GENEVA - November 5 - Health talks opening today at the United Nations in Geneva have the potential to change the way medical research is conducted and ensure that urgently needed products are developed and made accessible, the international medical humanitarian organisation Doctors Without Borders/Médecins Sans Frontières (MSF) and Knowledge Ecology International said today.
Representatives from ministries of health are gathering today for the second round of negotiations of the Intergovernmental Working Group for Public Health, Innovation and Intellectual Property (IGWG). They are charged with coming up with a plan of action to ensure new medical products are developed, and existing ones are made affordable.
"The R&D system is broken, it is not delivering," said Dr. Tido von Schoen-Angerer, Director of MSF's Access to Essential Medicines Campaign. "Take tuberculosis, for example; because tests are either antiquated or too high-tech, we don't have any practical tool to diagnose TB in people with HIV, who are precisely the ones most at risk of dying. And because drugs to treat resistant strains of TB are too weak, up to 20 percent of HIV uninfected and two-thirds of HIV infected patients with multidrug- resistant TB, die during treatment."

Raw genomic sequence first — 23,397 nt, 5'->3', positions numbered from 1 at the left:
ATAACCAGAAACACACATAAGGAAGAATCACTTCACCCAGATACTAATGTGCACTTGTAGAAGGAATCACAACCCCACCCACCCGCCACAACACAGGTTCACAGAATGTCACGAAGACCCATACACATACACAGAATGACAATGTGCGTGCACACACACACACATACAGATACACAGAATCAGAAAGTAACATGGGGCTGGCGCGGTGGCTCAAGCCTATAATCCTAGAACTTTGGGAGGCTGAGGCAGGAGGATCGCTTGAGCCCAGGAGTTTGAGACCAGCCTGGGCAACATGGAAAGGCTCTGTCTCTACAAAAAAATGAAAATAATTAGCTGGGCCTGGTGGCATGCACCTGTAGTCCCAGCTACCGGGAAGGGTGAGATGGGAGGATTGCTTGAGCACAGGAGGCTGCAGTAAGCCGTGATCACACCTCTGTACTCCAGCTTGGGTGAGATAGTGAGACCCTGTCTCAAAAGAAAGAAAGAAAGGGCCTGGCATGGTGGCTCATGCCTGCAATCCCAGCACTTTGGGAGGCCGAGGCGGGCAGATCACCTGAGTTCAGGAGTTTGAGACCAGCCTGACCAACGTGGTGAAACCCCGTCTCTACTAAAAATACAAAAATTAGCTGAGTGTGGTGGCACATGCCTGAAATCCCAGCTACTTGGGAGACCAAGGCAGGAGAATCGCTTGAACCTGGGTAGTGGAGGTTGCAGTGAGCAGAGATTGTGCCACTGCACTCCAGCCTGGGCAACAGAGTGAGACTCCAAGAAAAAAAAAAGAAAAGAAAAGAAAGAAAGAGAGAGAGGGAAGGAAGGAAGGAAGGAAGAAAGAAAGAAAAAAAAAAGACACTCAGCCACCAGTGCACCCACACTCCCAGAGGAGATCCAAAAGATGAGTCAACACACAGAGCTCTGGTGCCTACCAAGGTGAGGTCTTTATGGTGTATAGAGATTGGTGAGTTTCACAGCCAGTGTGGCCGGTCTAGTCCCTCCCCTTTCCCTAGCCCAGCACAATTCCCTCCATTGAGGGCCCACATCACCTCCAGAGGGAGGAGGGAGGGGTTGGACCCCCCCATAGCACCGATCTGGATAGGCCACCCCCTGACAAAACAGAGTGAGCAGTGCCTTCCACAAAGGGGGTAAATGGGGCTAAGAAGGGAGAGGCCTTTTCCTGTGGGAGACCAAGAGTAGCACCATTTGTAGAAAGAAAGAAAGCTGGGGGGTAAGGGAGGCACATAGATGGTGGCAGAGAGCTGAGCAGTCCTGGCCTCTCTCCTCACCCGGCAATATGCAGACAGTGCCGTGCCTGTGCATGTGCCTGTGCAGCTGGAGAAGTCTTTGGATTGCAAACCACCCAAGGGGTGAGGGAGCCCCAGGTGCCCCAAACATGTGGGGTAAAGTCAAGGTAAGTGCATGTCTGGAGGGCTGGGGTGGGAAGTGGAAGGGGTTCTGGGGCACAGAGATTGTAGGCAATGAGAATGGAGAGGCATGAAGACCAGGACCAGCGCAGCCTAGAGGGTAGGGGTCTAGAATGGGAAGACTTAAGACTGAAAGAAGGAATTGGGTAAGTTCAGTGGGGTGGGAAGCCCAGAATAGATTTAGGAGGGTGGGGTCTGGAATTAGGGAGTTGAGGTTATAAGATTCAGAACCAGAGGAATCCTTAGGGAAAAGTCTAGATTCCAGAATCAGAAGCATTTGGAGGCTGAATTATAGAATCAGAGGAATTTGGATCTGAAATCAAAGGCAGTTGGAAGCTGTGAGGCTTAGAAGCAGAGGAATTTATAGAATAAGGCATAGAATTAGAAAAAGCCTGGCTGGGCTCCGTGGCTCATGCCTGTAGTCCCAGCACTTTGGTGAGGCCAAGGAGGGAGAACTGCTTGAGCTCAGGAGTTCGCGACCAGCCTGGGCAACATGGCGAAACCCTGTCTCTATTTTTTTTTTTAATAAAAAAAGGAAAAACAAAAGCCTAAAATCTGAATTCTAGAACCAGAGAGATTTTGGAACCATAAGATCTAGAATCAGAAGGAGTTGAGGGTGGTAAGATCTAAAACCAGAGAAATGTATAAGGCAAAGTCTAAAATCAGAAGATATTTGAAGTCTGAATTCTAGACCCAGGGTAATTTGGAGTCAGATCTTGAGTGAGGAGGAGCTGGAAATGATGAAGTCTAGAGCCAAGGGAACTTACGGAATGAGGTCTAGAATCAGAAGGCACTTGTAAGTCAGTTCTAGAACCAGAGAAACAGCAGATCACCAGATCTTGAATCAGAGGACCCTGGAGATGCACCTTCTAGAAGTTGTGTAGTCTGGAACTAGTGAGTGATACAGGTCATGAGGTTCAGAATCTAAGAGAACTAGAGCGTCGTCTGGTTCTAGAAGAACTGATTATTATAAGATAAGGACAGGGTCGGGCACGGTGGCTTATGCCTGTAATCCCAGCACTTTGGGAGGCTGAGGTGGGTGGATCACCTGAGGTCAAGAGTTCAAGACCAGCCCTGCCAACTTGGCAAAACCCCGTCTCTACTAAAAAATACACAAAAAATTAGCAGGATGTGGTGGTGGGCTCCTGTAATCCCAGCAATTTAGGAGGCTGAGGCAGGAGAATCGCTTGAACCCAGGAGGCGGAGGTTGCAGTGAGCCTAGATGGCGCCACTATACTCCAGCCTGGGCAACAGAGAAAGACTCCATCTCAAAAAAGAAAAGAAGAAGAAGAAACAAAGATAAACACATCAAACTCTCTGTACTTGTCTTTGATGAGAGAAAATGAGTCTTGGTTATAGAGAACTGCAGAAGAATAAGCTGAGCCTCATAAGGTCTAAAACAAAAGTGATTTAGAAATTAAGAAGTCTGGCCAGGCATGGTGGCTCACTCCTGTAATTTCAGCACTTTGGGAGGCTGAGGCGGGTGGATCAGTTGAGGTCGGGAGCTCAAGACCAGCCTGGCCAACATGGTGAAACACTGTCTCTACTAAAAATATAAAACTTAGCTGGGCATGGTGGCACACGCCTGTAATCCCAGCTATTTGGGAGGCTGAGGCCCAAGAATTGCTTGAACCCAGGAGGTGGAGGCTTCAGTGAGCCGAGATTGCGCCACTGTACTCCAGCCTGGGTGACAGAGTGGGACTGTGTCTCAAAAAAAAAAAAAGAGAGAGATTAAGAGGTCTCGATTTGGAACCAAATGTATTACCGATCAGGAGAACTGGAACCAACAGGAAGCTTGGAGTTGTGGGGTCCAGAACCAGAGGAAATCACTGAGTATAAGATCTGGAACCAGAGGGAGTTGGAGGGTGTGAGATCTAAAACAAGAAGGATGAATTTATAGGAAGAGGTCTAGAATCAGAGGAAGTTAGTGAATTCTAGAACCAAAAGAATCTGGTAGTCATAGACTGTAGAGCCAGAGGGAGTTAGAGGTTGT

Governments at the World Health Organization (WHO) in 2006 created the IGWG following the release of a WHO report that said that intellectual property is not a significant factor in contributing to innovation for diseases that disproportionately affect developing countries. Similarly, a Lancet study concluded that only one percent of the 1,556 drugs developed in the last twenty-five years targeted neglected diseases and tuberculosis, although these diseases account for over 10 percent of the disease burden.
The IGWG represents the first chance for countries to begin building a system for medical innovation and access to medicines that prioritises such diseases, develops needed health tools, and makes them affordable.
"This is an unprecedented opportunity to change the paradigm," said James Love, Director of Knowledge Ecology International (KEI). "The IGWG has been asked to de-link the cost of R&D from the price of medicines. This is enormously important. We need new mechanisms and institutional responses to move toward a paradigm of innovation plus access, rather than a set of poorly functioning trade-offs. The big ideas in the negotiation are patent pools, prizes, and a treaty on medical R&D. They are also the most controversial."